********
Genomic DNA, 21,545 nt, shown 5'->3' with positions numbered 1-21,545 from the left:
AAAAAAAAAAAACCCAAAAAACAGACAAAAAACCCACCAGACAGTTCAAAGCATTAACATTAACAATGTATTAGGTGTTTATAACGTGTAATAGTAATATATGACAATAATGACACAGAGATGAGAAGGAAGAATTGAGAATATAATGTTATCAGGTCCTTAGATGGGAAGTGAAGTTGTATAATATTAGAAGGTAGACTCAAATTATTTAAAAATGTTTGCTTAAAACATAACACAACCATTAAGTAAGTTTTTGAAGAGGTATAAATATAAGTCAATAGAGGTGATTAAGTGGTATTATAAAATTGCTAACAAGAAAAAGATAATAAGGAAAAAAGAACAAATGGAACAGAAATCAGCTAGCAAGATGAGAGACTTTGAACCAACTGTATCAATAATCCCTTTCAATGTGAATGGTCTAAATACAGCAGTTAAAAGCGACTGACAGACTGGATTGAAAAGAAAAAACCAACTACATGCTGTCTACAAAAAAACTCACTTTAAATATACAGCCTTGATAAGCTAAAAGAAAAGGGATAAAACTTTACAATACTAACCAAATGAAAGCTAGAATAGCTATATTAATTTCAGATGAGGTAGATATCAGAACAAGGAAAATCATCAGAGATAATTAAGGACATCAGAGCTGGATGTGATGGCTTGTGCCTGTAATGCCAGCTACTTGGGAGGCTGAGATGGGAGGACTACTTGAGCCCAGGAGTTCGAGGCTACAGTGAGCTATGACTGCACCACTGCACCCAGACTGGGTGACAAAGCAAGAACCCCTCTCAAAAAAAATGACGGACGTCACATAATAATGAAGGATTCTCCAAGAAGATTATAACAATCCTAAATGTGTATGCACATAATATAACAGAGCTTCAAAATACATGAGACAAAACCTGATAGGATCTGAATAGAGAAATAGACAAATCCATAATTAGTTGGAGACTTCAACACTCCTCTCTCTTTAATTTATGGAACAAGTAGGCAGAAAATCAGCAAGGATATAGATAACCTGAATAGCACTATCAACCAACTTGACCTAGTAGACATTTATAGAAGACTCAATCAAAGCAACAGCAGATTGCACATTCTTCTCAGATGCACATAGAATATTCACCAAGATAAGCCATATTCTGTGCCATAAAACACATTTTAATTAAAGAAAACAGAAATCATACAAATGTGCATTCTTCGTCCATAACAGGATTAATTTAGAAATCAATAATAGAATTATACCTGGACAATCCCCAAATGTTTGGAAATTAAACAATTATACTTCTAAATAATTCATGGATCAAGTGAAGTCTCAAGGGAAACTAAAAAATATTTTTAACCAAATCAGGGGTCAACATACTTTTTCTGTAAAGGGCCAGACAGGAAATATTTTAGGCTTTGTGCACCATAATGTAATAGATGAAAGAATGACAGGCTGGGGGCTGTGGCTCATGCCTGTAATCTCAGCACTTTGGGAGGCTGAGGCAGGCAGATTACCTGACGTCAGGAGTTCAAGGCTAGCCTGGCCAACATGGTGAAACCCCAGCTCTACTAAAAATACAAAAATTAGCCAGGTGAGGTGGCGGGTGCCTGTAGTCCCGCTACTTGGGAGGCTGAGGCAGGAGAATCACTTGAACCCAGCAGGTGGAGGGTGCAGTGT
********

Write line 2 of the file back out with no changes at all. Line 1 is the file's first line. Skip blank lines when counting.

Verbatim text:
AAAAAAAAAAAACCCAAAAAACAGACAAAAAACCCACCAGACAGTTCAAAGCATTAACATTAACAATGTATTAGGTGTTTATAACGTGTAATAGTAATATATGACAATAATGACACAGAGATGAGAAGGAAGAATTGAGAATATAATGTTATCAGGTCCTTAGATGGGAAGTGAAGTTGTATAATATTAGAAGGTAGACTCAAATTATTTAAAAATGTTTGCTTAAAACATAACACAACCATTAAGTAAGTTTTTGAAGAGGTATAAATATAAGTCAATAGAGGTGATTAAGTGGTATTATAAAATTGCTAACAAGAAAAAGATAATAAGGAAAAAAGAACAAATGGAACAGAAATCAGCTAGCAAGATGAGAGACTTTGAACCAACTGTATCAATAATCCCTTTCAATGTGAATGGTCTAAATACAGCAGTTAAAAGCGACTGACAGACTGGATTGAAAAGAAAAAACCAACTACATGCTGTCTACAAAAAAACTCACTTTAAATATACAGCCTTGATAAGCTAAAAGAAAAGGGATAAAACTTTACAATACTAACCAAATGAAAGCTAGAATAGCTATATTAATTTCAGATGAGGTAGATATCAGAACAAGGAAAATCATCAGAGATAATTAAGGACATCAGAGCTGGATGTGATGGCTTGTGCCTGTAATGCCAGCTACTTGGGAGGCTGAGATGGGAGGACTACTTGAGCCCAGGAGTTCGAGGCTACAGTGAGCTATGACTGCACCACTGCACCCAGACTGGGTGACAAAGCAAGAACCCCTCTCAAAAAAAATGACGGACGTCACATAATAATGAAGGATTCTCCAAGAAGATTATAACAATCCTAAATGTGTATGCACATAATATAACAGAGCTTCAAAATACATGAGACAAAACCTGATAGGATCTGAATAGAGAAATAGACAAATCCATAATTAGTTGGAGACTTCAACACTCCTCTCTCTTTAATTTATGGAACAAGTAGGCAGAAAATCAGCAAGGATATAGATAACCTGAATAGCACTATCAACCAACTTGACCTAGTAGACATTTATAGAAGACTCAATCAAAGCAACAGCAGATTGCACATTCTTCTCAGATGCACATAGAATATTCACCAAGATAAGCCATATTCTGTGCCATAAAACACATTTTAATTAAAGAAAACAGAAATCATACAAATGTGCATTCTTCGTCCATAACAGGATTAATTTAGAAATCAATAATAGAATTATACCTGGACAATCCCCAAATGTTTGGAAATTAAACAATTATACTTCTAAATAATTCATGGATCAAGTGAAGTCTCAAGGGAAACTAAAAAATATTTTTAACCAAATCAGGGGTCAACATACTTTTTCTGTAAAGGGCCAGACAGGAAATATTTTAGGCTTTGTGCACCATAATGTAATAGATGAAAGAATGACAGGCTGGGGGCTGTGGCTCATGCCTGTAATCTCAGCACTTTGGGAGGCTGAGGCAGGCAGATTACCTGACGTCAGGAGTTCAAGGCTAGCCTGGCCAACATGGTGAAACCCCAGCTCTACTAAAAATACAAAAATTAGCCAGGTGAGGTGGCGGGTGCCTGTAGTCCCGCTACTTGGGAGGCTGAGGCAGGAGAATCACTTGAACCCAGCAGGTGGAGGGTGCAGTGT